Some of them are Carrier Pigeons. They carry. You know what carrier and carrying means in these mean times, of course. I am sure you know, you ought to know. For your own good and for the good of your near and dear ones. Or if not dear, merely necessary ones.

So there are pigeons and pigeons and some of them are carriers, and they carry different things. They can even, on occasion, carry love, or missives of love, in their rancid wings. They can carry worse. They can carry epidemics, or the seeds of them. Don’t believe me? All right. Imagine the possibility of one of them having had a one-night stand with a bat. Imagine that bat having flown off its natural habitat — no, let us not be racist here, let us not name races and peoples and their eating habits or their geographies — in search of love. A kiss, no more. A cuddle, no more. A night’s cohabitation, no more. A bit of love, no more. And imagine that pigeon. Carrying. Imagine that pigeon being a carrier pigeon.

Coming from the skies. Imagine that carrier pigeon then having taken a night’s halt en route. Imagine then, that pigeon having been fed. And then, upon the favouring of being fed, having been given a task to fulfil. Imagine that pigeon in our skies. Coming down. Imagine the portents it might be laden with. Imagine us mistaking it for merely a pigeon. Imagine us being destroyed. By no more than the undersides of wings and feathers. Imagine so softly being killed.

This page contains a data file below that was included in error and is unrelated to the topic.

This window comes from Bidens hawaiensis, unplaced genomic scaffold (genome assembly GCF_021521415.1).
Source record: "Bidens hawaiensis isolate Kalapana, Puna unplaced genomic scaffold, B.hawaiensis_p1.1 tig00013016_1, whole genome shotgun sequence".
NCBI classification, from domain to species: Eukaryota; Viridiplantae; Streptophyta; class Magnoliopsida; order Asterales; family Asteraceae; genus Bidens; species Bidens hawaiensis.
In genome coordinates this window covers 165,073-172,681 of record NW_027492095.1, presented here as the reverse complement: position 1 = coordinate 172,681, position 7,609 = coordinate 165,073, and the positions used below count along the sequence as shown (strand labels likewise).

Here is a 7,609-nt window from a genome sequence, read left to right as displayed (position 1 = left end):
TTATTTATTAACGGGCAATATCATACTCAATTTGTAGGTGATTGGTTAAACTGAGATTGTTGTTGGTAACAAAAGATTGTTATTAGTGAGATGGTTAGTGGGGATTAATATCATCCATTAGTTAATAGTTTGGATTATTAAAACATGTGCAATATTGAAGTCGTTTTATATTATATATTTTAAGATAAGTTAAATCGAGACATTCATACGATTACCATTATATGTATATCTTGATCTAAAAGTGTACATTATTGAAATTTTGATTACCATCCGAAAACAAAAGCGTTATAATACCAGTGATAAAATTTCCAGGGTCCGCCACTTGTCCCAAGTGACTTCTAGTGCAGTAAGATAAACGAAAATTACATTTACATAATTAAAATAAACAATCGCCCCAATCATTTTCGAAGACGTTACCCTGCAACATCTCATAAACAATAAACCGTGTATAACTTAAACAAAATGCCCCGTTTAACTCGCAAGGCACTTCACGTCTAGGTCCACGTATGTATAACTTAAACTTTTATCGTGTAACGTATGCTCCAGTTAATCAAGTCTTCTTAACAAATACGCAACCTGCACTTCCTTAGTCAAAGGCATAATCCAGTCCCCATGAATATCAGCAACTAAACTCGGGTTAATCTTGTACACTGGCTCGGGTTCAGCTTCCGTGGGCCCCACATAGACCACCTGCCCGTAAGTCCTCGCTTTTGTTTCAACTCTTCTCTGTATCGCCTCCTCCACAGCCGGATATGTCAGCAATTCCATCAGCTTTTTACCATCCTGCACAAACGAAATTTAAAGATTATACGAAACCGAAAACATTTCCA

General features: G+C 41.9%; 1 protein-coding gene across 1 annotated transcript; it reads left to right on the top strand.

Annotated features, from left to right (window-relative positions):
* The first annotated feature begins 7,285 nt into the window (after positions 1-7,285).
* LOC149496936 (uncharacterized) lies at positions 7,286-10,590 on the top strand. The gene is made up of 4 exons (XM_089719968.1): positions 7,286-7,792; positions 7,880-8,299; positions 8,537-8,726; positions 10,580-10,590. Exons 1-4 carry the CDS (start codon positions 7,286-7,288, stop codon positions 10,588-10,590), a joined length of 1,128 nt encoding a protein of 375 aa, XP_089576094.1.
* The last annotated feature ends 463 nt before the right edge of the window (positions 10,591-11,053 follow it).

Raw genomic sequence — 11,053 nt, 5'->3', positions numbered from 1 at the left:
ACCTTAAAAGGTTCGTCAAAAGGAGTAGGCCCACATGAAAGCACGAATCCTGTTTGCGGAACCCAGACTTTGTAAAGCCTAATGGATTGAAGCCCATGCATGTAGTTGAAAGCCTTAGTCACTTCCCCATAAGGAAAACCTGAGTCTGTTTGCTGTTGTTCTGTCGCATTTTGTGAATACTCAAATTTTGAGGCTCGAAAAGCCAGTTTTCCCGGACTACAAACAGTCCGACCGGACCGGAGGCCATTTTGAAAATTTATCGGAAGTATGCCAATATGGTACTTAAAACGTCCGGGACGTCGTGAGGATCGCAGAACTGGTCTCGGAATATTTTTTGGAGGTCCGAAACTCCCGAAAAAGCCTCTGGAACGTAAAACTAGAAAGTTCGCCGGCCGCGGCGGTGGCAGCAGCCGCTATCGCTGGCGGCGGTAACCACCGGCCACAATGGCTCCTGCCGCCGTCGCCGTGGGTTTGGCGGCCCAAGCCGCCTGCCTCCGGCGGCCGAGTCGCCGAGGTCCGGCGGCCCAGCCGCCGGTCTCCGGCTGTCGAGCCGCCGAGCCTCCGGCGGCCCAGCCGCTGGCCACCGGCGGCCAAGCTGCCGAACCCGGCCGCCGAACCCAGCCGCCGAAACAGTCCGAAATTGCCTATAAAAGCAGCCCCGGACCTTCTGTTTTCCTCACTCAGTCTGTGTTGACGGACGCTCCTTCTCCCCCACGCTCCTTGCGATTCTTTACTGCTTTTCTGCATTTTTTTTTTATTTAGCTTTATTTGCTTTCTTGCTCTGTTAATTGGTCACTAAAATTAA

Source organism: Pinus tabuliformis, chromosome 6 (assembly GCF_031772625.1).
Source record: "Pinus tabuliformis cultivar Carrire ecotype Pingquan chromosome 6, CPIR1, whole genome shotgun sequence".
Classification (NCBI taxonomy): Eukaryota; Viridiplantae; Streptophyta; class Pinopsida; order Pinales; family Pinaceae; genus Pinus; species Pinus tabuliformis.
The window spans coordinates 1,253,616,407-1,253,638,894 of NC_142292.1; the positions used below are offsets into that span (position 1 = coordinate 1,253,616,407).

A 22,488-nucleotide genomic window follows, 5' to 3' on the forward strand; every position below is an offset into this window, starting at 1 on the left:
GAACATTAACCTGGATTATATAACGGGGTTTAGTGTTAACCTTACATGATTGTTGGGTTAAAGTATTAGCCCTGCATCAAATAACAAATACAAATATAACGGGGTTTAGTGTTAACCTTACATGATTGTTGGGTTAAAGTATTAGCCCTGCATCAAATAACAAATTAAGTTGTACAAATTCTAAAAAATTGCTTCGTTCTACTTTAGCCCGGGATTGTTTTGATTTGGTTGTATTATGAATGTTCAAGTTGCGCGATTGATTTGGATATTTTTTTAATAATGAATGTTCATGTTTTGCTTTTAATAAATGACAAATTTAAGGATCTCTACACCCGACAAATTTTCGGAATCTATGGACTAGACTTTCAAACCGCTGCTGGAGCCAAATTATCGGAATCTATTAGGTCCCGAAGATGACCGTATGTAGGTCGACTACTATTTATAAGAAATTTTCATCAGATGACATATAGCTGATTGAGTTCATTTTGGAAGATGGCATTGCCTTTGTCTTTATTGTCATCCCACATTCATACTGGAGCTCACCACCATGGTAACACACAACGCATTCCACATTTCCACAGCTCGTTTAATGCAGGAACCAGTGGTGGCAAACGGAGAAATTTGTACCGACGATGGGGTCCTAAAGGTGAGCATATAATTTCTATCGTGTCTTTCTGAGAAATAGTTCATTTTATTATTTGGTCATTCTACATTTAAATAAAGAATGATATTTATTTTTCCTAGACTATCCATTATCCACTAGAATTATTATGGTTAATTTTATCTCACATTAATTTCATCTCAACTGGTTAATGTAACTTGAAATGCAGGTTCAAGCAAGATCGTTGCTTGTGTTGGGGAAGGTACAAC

And so the song we must sing
With a loud tra la la la laa!
To safety upon all of us bring
Is kabootar ja ja jaaa!!


Bachpan Ke din Bhula Na dena

Never easy to forget where you came from, and how. Often the journeys lie in ourselves, like tid-bits and odds and ends secured away, bundled up and pushed at the back of some cabinet; they lie there to be found and revealed anew, in the solitary groping of things past, or in the mutual sharing of remembrance.

How often you’ve said to yourself let me return. To that laughing meadow called childhood, that dizzy merry-go-round, so dizzy you wanted it to stop because the fun and the laughter of it was choking you and you wanted a break. And in that break more memorable things happened. A caress. A hug. A kiss. A finger to hold. A lollipop to suck; or better still, cold chocolate and cream as long as a stick. And then a wipe. And then a wash. And then a change. And then a bed. And then a snugness that eventually became the shape of sleep. Cuddled. Coddled. Lullabied. Held. Held close and warm. That was childhood. For some. For a few some.